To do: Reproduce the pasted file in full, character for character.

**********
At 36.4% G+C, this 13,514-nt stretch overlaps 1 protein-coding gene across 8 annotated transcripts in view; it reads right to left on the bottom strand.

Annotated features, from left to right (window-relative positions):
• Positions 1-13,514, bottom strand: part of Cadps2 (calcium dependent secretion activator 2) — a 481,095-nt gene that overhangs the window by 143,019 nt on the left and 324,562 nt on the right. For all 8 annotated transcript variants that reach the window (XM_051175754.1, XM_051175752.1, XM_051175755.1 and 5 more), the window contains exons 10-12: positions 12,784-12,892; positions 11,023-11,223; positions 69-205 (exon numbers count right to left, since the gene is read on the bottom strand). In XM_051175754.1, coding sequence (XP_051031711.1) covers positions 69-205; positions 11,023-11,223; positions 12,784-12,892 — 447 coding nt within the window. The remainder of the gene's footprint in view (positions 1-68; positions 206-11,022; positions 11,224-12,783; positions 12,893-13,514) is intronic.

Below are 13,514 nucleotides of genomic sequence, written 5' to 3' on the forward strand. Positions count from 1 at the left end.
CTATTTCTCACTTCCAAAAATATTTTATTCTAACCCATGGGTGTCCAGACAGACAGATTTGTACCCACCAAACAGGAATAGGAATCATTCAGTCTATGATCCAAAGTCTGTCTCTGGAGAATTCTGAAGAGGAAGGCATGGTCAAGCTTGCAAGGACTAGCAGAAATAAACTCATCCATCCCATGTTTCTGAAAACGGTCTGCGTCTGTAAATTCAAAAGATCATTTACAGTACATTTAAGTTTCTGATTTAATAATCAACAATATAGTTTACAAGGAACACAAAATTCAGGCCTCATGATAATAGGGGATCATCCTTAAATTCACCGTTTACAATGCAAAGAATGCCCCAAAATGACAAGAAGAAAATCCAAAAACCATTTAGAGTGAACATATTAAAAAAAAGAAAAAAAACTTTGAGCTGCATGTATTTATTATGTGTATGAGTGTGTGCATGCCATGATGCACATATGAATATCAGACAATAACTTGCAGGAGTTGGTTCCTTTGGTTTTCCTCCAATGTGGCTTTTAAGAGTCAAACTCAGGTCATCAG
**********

At 36.4% G+C, this 13,514-nt stretch overlaps 1 protein-coding gene across 8 annotated transcripts in view; it reads right to left on the bottom strand.

Annotated features, from left to right (window-relative positions):
• Positions 1-13,514, bottom strand: part of Cadps2 (calcium dependent secretion activator 2) — a 481,095-nt gene that overhangs the window by 143,019 nt on the left and 324,562 nt on the right. For all 8 annotated transcript variants that reach the window (XM_051175754.1, XM_051175752.1, XM_051175755.1 and 5 more), the window contains exons 10-12: positions 12,784-12,892; positions 11,023-11,223; positions 69-205 (exon numbers count right to left, since the gene is read on the bottom strand). In XM_051175754.1, coding sequence (XP_051031711.1) covers positions 69-205; positions 11,023-11,223; positions 12,784-12,892 — 447 coding nt within the window. The remainder of the gene's footprint in view (positions 1-68; positions 206-11,022; positions 11,224-12,783; positions 12,893-13,514) is intronic.

Below are 13,514 nucleotides of genomic sequence, written 5' to 3' on the forward strand. Positions count from 1 at the left end.
CTATTTCTCACTTCCAAAAATATTTTATTCTAACCCATGGGTGTCCAGACAGACAGATTTGTACCCACCAAACAGGAATAGGAATCATTCAGTCTATGATCCAAAGTCTGTCTCTGGAGAATTCTGAAGAGGAAGGCATGGTCAAGCTTGCAAGGACTAGCAGAAATAAACTCATCCATCCCATGTTTCTGAAAACGGTCTGCGTCTGTAAATTCAAAAGATCATTTACAGTACATTTAAGTTTCTGATTTAATAATCAACAATATAGTTTACAAGGAACACAAAATTCAGGCCTCATGATAATAGGGGATCATCCTTAAATTCACCGTTTACAATGCAAAGAATGCCCCAAAATGACAAGAAGAAAATCCAAAAACCATTTAGAGTGAACATATTAAAAAAAAGAAAAAAAACTTTGAGCTGCATGTATTTATTATGTGTATGAGTGTGTGCATGCCATGATGCACATATGAATATCAGACAATAACTTGCAGGAGTTGGTTCCTTTGGTTTTCCTCCAATGTGGCTTTTAAGAGTCAAACTCAGGTCATCAG